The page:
Thai police have fired tear gas and rubber bullets at demonstrators in Bangkok protesting against the government’s failure to handle the Covid-19 surge and its effect on the economy.
More than 1,000 protesters defied restrictions on public gatherings on Saturday and marched towards Government House, the office of Prime Minister Prayuth Chan-ocha, demanding his resignation.
The protesters were heavily outnumbered by police, who had said on Friday they planned to deploy nearly 6,000 officers to tackle the rally.
Police sealed off a road near Victory Monument using containers and shot tear gas and rubber bullets to push protesters back.
“We are holding this line,” police announced over loudspeakers, as officers were seen in riot gear and shields massing just metres away from where demonstrators had gathered.
Street protests against the government have been held in recent weeks by several groups, including Prayuth’s former political allies, as frustrations mount over its management of coronavirus outbreaks and the damage pandemic measures continue to inflict on the economy and people’s livelihoods.
“I’m worried about the situation but we will have to continue fighting despite the severe Covid-19 outbreak,” 27-year-old protester Nat, who only gave one name, said.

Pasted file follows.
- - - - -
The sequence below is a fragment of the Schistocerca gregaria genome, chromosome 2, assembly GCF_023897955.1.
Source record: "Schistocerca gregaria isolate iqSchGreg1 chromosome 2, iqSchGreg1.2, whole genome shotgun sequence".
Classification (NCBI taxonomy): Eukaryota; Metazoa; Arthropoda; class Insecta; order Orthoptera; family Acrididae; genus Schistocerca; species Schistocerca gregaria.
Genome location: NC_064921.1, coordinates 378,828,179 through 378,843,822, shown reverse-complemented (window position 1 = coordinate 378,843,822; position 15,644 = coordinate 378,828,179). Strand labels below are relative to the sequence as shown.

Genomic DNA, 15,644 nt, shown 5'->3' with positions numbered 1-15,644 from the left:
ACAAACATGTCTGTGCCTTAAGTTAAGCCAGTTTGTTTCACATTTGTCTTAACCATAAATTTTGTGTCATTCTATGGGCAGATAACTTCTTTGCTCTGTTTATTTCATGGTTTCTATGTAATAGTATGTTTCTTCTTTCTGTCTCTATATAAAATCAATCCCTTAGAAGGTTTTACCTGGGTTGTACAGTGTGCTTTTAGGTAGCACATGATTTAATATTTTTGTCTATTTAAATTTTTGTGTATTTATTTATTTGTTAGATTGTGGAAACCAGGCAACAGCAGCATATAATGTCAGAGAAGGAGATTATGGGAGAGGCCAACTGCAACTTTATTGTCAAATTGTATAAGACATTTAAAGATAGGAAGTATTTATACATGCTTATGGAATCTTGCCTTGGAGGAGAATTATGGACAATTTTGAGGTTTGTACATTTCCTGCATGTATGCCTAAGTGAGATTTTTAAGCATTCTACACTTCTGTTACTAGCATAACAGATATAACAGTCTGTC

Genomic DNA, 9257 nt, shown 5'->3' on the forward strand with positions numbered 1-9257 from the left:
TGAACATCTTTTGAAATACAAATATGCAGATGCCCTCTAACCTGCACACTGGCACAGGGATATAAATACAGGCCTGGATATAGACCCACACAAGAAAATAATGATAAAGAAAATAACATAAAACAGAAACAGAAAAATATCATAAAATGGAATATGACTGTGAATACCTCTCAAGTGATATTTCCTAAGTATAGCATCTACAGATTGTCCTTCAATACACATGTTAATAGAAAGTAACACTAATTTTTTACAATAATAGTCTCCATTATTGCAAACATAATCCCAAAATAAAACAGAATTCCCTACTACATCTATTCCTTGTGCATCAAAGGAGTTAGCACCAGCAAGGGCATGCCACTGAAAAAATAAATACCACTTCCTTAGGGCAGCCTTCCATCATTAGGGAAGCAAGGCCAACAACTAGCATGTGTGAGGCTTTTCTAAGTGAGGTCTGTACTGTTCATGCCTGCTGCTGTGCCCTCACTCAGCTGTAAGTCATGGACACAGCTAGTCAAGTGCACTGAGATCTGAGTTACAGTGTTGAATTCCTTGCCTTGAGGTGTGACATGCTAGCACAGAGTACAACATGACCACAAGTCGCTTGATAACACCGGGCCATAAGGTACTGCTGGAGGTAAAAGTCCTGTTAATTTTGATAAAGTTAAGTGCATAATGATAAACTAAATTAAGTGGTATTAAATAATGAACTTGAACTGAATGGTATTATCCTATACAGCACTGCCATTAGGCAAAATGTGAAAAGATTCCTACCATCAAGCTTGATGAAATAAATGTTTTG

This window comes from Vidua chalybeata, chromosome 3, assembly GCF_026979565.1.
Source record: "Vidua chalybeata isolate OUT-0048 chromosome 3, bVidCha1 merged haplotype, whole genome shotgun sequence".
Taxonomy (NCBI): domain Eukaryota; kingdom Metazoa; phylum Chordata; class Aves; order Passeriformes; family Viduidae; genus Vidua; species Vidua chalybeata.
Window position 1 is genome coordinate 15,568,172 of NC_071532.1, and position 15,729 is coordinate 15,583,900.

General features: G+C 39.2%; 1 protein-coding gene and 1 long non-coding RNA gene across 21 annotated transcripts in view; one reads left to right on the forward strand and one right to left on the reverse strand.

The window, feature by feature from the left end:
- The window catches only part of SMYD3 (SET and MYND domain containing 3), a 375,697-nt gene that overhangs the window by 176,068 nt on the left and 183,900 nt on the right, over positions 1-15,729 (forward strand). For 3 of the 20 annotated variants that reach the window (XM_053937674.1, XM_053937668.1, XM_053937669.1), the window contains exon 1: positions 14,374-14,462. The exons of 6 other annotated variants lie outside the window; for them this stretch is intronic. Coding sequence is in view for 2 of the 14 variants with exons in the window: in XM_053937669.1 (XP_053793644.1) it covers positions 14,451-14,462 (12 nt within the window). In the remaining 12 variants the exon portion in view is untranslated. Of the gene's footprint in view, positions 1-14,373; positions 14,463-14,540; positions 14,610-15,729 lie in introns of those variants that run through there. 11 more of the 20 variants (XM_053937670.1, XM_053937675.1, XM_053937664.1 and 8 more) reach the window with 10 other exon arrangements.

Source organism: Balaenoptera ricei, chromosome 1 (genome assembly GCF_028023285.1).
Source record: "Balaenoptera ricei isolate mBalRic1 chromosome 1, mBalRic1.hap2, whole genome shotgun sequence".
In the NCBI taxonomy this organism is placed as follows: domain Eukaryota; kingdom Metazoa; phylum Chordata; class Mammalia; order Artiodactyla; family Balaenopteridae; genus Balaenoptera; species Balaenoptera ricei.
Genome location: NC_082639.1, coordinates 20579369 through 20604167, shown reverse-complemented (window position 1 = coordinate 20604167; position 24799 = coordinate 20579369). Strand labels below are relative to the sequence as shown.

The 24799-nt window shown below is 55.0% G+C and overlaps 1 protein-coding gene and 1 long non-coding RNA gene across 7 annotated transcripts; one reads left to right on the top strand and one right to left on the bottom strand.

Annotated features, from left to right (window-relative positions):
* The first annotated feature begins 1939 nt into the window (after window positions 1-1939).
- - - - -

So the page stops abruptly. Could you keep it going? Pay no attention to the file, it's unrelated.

Franc Han Shih, a journalist based in Bangkok, told Al Jazeera that Saturday’s protest was partly triggered by the Thai government’s sluggish rollout of its Covid vaccination programme.
“The wrong vaccination policy really irritated citizens in Thailand,” said Shih, who added that the government had made a deal for 10 million doses of the AstraZeneca jab, but had only received half so far.
“Although China provided more than six million doses of Sinovac, it isn’t enough,” he added.
On Saturday, Thailand reported a record of nearly 22,000 new reported Covid-19 cases and the highest number of daily deaths: 212.
Overall, it has reported 736,522 cases of the coronavirus, including 6,066 deaths, since the pandemic began last year.
A youth-led street protest movement for democracy rose up last year and at its peak drew tens of thousands to rallies in Bangkok.
The demonstrators called for the resignation of Prayuth, the former army chief who came to power in a 2014 coup, as well as changes to the constitution.
Most shockingly, in a country where the king is revered almost as a god, the demonstrators also called for changes to the monarchy.
The arrest of key leaders saw the protesters melt away and they are struggling to regain the momentum of 2020.